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Venezuela challenger Henrique Capriles highlights his vigor

Venezuela presidential candidate Henrique Capriles, 40, runs with supporters, highlighting the contrast with Hugo Chavez, 58, who has been battling cancer.

September 02, 2012|By Chris Kraul, Los Angeles Times
  • Venezuelan presidential candidate Henrique Capriles with a life-size replica at a campaign rally Sept. 1, 2012, in Miranda, Venezuela. Capriles is running against President Hugo Chavez in the country's Oct. 7 election.
Venezuelan presidential candidate Henrique Capriles with a life-size… (Fernando Llano / Associated…)

MARGARITA ISLAND, Venezuela — On a campaign visit here last month, presidential candidate Henrique Capriles ran through the streets of beach town Boca del Rio at breakneck speed with hundreds of supporters in tow. At another stop, he played a fast-paced, 10-minute game of full-court basketball with young supporters in Altagracia.

His strenuous agenda was designed to contrast his youthful athleticism with the cancer-stricken and now seldom-seen incumbent, President Hugo Chavez. But can the 40-year-old run fast enough and score enough points with voters to unseat the entrenched and charismatic Chavez?

In an interview with The Times, Capriles predicted that he would win easily.

"It could be a margin of 10 percentage points, of several million votes," the sweat-soaked candidate said aboard his campaign bus. "Venezuelans are tired of 14 years of promises and no results. The only things growing are inflation, murder and crime. The good indicators — production, education and jobs — are all falling."

Most pollsters would scoff at Capriles' prediction as wishful thinking. With just five weeks left before Venezuelans cast their ballots Oct. 7, most have Chavez, 58, leading by margins ranging from slim to insurmountable.

But most show Capriles closing the gap. Or, as he would put it, extending his margin.

"All my career, official polls have had me losing, first for National Assembly, then for mayor, then governor and now for president. All those scenarios collapsed," Capriles said. His last time out, Capriles beat Chavez's anointed candidate and old army comrade, Diosdado Cabello, to win the governorship of Miranda state.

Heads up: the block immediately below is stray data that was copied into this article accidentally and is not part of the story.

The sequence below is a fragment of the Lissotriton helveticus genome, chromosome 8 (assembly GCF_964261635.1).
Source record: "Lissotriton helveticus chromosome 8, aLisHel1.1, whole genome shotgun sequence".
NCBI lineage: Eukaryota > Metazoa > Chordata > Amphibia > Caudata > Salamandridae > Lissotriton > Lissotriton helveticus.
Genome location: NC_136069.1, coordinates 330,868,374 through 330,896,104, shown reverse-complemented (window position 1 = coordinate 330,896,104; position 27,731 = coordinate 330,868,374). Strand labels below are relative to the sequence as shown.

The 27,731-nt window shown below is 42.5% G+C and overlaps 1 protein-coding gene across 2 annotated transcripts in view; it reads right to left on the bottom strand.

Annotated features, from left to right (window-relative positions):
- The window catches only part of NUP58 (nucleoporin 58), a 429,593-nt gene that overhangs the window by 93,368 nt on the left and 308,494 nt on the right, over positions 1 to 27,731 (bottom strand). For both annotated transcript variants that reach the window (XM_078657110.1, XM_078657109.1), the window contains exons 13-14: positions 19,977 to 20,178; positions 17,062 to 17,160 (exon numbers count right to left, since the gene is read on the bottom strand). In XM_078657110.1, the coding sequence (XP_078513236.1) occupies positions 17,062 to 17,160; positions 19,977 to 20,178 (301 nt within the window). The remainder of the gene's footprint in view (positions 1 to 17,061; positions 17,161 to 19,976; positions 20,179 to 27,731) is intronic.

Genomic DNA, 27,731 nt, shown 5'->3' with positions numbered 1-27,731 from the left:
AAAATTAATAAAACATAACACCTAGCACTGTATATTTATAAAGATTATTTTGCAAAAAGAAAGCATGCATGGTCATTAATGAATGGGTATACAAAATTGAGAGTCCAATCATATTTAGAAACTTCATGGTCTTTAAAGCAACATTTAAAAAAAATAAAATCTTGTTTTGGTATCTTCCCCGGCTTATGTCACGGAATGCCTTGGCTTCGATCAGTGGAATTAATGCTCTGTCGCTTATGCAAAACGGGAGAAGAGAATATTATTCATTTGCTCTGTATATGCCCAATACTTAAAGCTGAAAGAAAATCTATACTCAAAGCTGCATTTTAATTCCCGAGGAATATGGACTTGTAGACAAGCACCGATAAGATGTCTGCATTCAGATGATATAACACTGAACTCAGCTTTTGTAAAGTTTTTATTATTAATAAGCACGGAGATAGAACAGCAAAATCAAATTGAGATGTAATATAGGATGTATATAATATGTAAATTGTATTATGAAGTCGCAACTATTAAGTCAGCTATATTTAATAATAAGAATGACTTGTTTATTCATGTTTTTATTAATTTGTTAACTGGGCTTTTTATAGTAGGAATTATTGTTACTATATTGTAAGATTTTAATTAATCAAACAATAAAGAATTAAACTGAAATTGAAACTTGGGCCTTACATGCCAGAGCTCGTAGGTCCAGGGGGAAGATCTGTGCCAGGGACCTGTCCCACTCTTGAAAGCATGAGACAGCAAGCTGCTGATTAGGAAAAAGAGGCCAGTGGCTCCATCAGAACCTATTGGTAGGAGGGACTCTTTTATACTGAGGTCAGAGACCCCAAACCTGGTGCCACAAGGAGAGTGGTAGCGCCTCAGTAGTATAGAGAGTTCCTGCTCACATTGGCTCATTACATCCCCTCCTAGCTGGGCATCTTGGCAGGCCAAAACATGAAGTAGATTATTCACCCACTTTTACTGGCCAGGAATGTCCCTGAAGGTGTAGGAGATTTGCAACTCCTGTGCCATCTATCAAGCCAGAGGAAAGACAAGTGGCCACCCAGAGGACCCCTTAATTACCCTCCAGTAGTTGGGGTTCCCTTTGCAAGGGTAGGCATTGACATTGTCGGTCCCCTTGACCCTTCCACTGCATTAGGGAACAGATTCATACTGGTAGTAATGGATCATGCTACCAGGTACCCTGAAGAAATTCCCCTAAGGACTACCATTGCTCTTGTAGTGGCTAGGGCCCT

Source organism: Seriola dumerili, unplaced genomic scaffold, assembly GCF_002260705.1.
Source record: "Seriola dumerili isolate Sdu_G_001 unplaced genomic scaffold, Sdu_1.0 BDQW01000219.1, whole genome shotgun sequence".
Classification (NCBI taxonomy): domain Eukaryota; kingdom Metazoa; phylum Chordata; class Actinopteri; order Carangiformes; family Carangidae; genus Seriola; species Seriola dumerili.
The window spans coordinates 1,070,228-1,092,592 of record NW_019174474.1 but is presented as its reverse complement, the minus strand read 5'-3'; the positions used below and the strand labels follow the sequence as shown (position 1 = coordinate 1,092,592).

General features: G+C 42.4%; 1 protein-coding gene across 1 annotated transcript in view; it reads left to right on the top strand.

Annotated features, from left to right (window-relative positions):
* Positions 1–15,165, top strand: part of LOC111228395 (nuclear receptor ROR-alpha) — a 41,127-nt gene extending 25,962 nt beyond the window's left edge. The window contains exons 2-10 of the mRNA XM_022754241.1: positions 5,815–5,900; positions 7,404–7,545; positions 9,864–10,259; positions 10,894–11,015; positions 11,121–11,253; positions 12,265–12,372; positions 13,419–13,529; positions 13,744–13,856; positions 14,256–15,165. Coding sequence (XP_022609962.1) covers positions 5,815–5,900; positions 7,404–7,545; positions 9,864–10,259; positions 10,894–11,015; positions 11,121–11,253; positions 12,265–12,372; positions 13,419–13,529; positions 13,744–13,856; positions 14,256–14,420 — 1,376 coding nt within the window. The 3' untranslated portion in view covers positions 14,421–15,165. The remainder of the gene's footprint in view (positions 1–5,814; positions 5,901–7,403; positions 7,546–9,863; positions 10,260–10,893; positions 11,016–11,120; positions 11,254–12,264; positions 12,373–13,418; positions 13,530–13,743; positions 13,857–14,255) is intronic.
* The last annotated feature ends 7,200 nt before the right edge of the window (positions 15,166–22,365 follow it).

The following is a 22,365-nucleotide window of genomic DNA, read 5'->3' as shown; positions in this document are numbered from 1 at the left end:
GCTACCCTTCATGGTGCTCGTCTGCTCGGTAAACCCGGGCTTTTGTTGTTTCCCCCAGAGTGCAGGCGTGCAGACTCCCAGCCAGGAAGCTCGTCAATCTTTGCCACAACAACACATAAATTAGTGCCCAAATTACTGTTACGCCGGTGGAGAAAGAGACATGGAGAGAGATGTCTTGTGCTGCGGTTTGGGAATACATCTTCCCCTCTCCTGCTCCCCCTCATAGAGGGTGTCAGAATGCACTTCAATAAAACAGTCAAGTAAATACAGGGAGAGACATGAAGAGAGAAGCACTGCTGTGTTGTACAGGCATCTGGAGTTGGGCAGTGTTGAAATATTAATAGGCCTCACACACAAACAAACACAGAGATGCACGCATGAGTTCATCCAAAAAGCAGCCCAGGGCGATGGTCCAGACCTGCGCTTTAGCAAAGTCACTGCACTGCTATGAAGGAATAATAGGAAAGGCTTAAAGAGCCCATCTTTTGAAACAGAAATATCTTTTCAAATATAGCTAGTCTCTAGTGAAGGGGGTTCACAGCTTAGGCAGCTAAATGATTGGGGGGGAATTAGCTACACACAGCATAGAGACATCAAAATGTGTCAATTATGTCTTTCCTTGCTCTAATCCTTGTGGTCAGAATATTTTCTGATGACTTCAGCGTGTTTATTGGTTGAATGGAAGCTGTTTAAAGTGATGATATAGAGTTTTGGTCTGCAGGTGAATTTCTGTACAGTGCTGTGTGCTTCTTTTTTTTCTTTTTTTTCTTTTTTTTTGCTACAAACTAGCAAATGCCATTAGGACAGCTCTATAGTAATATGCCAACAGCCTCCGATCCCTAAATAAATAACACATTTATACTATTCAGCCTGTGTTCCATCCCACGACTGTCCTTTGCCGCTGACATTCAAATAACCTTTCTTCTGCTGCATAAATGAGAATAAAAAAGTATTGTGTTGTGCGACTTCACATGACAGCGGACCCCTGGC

Chavez, who insists that he will beat Capriles overwhelmingly, may be vulnerable.

Venezuela's homicide rate has tripled since he took office in 1999 and is now South America's highest. Rampant crime is the leading campaign issue. Despite the infusion of billions of oil dollars, Venezuela's limping economy suffers from double-digit inflation, low growth and job losses.

Even Chavez supporters have had enough of his foreign giveaways, which Capriles says total $7 billion a year, with Cuba the main beneficiary.

Then there is Chavez's cancer. He has undergone three surgeries in Cuba, and his prognosis is uncertain.

These are serious question marks for supporters whose fervor for their charismatic leader's "Bolivarian revolution" could dissipate if he dies or resigns.

Last weekend, the Capriles campaign may have received an unforeseen boost from the disaster of the Amuay refinery explosion that killed 39 people and raised doubt about whether Chavez is investing adequately in Venezuelan infrastructure. A riot at the Yare prison last month in which 25 died also did little to boost confidence in the current administration.

But Chavez's die-hard political base — millions of mostly poor voters who have landed government jobs or benefited from his social welfare programs, called Missions — will stick with the commandante no matter what. To get out the vote, Chavez frequently warns them that they will lose those handouts if he is defeated. (Capriles has vowed to keep the Missions.)

One political scientist and analyst, who spoke on condition of anonymity, said Chavez's lavish spending programs in recent months on free housing and household appliances to curry favor with poor voters could make him unbeatable.

"Chavez's favorability ratings have improved over the last several months, and with all the money he is spending on the campaign, he should be winning in a landslide," the analyst said.

Pollster Oscar Schemel, whose mid-August poll gave Chavez a double-digit percentage point edge among likely voters, said poor Venezuelans' "irrational and emotional devotion" to the president is what makes him such a formidable candidate.

"Poor people feel that Chavez has set a place at the table for them, that his vision of the future includes them," Schemel said.

But Capriles is hammering away at Chavez's weaknesses, and he is gaining ground.

The challenger's stump speech blaming Chavez for rising crime and the poor economy was met with rousing cheers at El Tirano fishing village, where there was a rash of boat motor thefts last year. Capriles also slammed Chavez for "importing $70 million in sardines from Ecuador while many of you were living in poverty."

Among those cheering was fisherman Juan Carlos Diaz, who had voted for Chavez but now backs Capriles.

"Of course security is on everyone's mind. Of 400 fishermen in our guild, 265 had their motors stolen last year," Diaz said. "They cost $8,000 or more, money no one around here has. Chavez did nothing for us, but Capriles promises to clamp down on security and give us credit to buy new motors."

During the pickup basketball game at the Altagracia community playground, Capriles showed off his one-handed jump shot and made four baskets. One impressed spectator was Rita Jordan, a government retiree who said she would vote for Capriles after having supported Chavez.

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